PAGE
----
Your browser is out-of-date!

Update your browser to view this website correctly. Update my browser now


We Make Events day of action brings UK biz together in fight for government support

Venues across the country lit up in red to signify the events industry’s urgent need for support

The UK events industry came together yesterday (August 11) in its urgent bid for government support, as over 715 venues and buildings were lit up in red as part of the #WeMakeEvents day of action.

Twenty of the UK’s biggest cities hosted events to raise awareness of the struggling supply chain that facilitates events across the country. From Minnack Theatre Cornwall to The Queen’s Hall Edinburgh, Principality Stadium Cardiff, and the Millennium Forum Northern Ireland, venues across the country took part in the day of action in a show of support for the cause. In Manchester, 200 technicians pushed redundant flight cases through the city centre as they observed COVID-19 protocols. Meanwhile, at 20:30 in London a boat illuminated in red travelled along the Thames, passing the Royal Festival Hall, the London Eye, the National Theatre and the Tate, which were all lit up red. As the boat reached key locations, such as Westminster Bridge and Jubilee Bridge – hundreds of volunteers dressed in red and 4,000 socially distanced supporters lined up on the banks of the Thames to ask the government to ‘throw us a line’.

Performances from Level 42 frontman Mark King and folk rock singer Frank Turner were also on display on the boat.

The call to action focused on raising awareness for over a million professionals at risk of losing their jobs – 600,000 of whom deliver outdoor events, and around 70 per cent are freelancers. The government’s £1.57 billion investment to the cultural and arts institutions will not reach the freelancers or self-employed in the industry, and the imminent closure of the self-employed income support scheme at the end of the month threatens their livelihood.

Unlike other industries, events, festivals, and performances have been unable to safely reopen due to social distancing guidance, and may not reopen until early 2021 – and opening times keep being pushed back. With no government support on the horizon for the event supply chain, redundancies have already begun. Research indicates that 25 per cent of companies will have served redundancy notices by the end of August, rising to 70 per cent by the end of December.

To facilitate this event, over 19 trade associations from the live events sector collaborated for the first time to help save their industry. The initial #WeMakeEvents campaign by PLASA issued a ‘Red Alert’ last week, to symbolise the imminent danger the industry is in.

The day of action also saw politicians, artists, companies, venues and professionals across the UK joining in the cause, sharing messages and pictures of #WeMakeEvents activities taking place near them.

International support from celebrities such as Nile Rodgers, Peter Gabriel, New Order, Frank Skinner, Leona Lewis, The Cure, Frank Turner, Paloma Faith, Imogen Heap, Doc Brown, and Trevor Horn all helped to raise awareness, in the hope the UK’s world-renowned live events industry can stay afloat.

Peter Gabriel, singer, songwriter and activist, commented: “The live events sector employs over 600,000 highly skilled people in the UK – event production, audio, lighting, video, logistics, planning, transportation and technology – over 70% of which are freelancers. All of whom have had no work for the past four months, with little likelihood of restarting until Spring 2021 at the earliest.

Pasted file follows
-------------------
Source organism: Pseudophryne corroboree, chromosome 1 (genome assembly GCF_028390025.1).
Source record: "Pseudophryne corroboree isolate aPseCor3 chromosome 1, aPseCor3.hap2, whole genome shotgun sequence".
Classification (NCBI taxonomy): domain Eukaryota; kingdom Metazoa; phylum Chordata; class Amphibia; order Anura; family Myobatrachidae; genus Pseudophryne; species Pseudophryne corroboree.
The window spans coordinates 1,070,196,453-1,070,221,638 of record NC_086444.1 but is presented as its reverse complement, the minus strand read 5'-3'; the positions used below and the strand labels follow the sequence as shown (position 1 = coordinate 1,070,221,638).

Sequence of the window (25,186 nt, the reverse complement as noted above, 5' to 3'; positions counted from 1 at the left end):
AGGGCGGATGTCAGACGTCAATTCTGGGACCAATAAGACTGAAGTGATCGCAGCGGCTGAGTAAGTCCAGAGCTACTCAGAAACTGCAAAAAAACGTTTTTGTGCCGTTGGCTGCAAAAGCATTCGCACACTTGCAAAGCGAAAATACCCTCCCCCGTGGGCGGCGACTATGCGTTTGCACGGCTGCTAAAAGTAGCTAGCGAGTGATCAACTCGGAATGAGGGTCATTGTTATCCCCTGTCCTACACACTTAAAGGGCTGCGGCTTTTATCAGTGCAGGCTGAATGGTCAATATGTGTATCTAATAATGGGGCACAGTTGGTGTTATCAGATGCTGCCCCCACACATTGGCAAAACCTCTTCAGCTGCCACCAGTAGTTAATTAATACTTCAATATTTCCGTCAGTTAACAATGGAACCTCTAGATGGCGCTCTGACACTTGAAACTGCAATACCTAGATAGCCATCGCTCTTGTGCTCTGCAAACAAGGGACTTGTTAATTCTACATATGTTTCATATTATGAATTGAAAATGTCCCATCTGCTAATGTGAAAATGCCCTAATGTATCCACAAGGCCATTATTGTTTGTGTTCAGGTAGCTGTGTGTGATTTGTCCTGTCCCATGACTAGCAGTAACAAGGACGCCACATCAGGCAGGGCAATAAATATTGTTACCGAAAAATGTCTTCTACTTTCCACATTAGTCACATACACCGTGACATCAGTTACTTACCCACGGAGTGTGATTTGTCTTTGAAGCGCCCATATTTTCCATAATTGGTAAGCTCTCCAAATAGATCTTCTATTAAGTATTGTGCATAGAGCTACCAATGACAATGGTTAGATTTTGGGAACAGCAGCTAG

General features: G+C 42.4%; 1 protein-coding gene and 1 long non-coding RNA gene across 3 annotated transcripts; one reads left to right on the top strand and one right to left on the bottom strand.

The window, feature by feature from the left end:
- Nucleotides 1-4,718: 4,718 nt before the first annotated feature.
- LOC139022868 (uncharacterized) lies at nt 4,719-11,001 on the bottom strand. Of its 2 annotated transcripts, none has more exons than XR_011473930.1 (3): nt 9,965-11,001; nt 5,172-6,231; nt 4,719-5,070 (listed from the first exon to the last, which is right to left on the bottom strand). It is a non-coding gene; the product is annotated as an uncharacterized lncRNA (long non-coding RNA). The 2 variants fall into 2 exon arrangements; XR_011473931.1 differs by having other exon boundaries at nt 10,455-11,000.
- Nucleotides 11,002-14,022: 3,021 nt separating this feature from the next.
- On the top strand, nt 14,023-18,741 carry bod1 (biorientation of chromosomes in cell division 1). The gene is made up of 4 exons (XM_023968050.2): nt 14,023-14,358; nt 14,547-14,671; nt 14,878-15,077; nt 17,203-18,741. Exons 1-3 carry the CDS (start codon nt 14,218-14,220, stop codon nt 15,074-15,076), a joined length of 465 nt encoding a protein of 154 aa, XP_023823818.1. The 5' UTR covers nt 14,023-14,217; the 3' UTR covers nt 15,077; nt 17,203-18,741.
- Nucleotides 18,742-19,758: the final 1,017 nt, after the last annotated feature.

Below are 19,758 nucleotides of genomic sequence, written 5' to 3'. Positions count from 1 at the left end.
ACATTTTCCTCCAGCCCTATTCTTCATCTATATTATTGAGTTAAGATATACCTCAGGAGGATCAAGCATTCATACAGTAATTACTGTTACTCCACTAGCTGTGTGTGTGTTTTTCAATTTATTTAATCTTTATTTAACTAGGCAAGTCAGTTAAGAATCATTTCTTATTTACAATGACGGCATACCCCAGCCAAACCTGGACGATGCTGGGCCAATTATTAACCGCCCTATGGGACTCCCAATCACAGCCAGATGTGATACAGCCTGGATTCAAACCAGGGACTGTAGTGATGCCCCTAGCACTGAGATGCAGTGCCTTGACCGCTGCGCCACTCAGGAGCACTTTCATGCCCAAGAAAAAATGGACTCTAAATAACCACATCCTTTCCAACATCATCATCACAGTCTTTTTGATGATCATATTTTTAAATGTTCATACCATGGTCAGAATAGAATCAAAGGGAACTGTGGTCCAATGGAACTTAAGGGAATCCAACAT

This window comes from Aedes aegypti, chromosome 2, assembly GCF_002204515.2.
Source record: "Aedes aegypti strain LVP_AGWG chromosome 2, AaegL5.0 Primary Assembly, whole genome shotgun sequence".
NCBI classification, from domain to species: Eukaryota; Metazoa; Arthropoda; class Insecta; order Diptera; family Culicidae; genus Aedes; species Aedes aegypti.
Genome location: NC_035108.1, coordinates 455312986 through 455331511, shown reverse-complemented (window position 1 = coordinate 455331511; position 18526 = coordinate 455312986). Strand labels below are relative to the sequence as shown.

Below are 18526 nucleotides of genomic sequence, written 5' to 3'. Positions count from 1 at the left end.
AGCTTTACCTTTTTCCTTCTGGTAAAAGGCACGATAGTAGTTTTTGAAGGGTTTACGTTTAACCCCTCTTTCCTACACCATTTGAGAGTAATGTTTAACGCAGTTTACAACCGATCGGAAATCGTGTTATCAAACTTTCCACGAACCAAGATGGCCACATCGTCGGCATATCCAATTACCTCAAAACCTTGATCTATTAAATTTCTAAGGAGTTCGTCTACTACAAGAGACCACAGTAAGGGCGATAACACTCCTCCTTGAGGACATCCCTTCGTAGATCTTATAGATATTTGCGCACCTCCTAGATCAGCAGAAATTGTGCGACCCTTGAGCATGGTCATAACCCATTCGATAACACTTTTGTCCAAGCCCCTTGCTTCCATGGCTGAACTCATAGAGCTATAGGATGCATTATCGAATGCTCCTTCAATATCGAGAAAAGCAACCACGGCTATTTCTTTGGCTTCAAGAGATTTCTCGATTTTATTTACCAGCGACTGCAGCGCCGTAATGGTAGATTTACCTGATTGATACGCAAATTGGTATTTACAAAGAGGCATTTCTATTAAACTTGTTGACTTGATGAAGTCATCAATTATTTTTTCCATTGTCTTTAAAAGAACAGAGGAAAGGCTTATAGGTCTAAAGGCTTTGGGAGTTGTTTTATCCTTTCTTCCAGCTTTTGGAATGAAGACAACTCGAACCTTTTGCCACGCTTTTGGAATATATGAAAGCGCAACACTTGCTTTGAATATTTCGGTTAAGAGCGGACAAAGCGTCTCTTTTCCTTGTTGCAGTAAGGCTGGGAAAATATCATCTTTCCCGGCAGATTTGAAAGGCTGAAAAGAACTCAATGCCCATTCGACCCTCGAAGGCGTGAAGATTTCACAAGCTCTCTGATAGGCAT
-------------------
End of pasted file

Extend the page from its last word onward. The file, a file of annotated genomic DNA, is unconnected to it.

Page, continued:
“A lot of high arts have now been given some support, but people working on the festival side of things and in live events have been forgotten about, and I hope they are not forgotten about any longer. Around the UK they’ve created something which I think is the best in the world.

“Many of these people are freelancers, so don’t fall under furlough schemes. So right now, they are feeling the pinch very badly and if we want live events and festivals to stay an important British business then it needs to be supported.”

You may also be interested in:

The Cure said in a statement: “The events sector urgently needs government support to survive the COVID-19 crisis. Without major, immediate support from government, the entire live events sector supply chain is at risk of collapse. The aim is to have financial support extended for the people and companies in this sector, until they can return to work.”

Peter Heath, MD of PLASA, added: “The live events industry supply chain, essential to every single event in the UK, is set to completely collapse without financial support from the government, due to social distancing prohibiting mass events. Large scale events are not expected to reopen until Spring 2021 at the earliest, and the reality is that the sector can’t wait that long. While the Government’s commitment to provide £1.57bn to our crown jewels is welcomed, this does not not help the companies and freelancers who work in the live events supply chain.  We’ve issued a ‘Red Alert’ after using #WeMakeEvents because the sector is on its last legs, and now the whole industry is coming together to ask the government to ‘throw us a line.’”

Andy Dockerty, managing director of Adlib, concluded: “The events sector has been absolutely devastated by the COVID-19 crisis, and there are few signs of any significant restart in the near future. Without immediate support, the entire live events supply chain is at risk of collapse, and some 1 million highly skilled professionals face many more months of financial uncertainty.”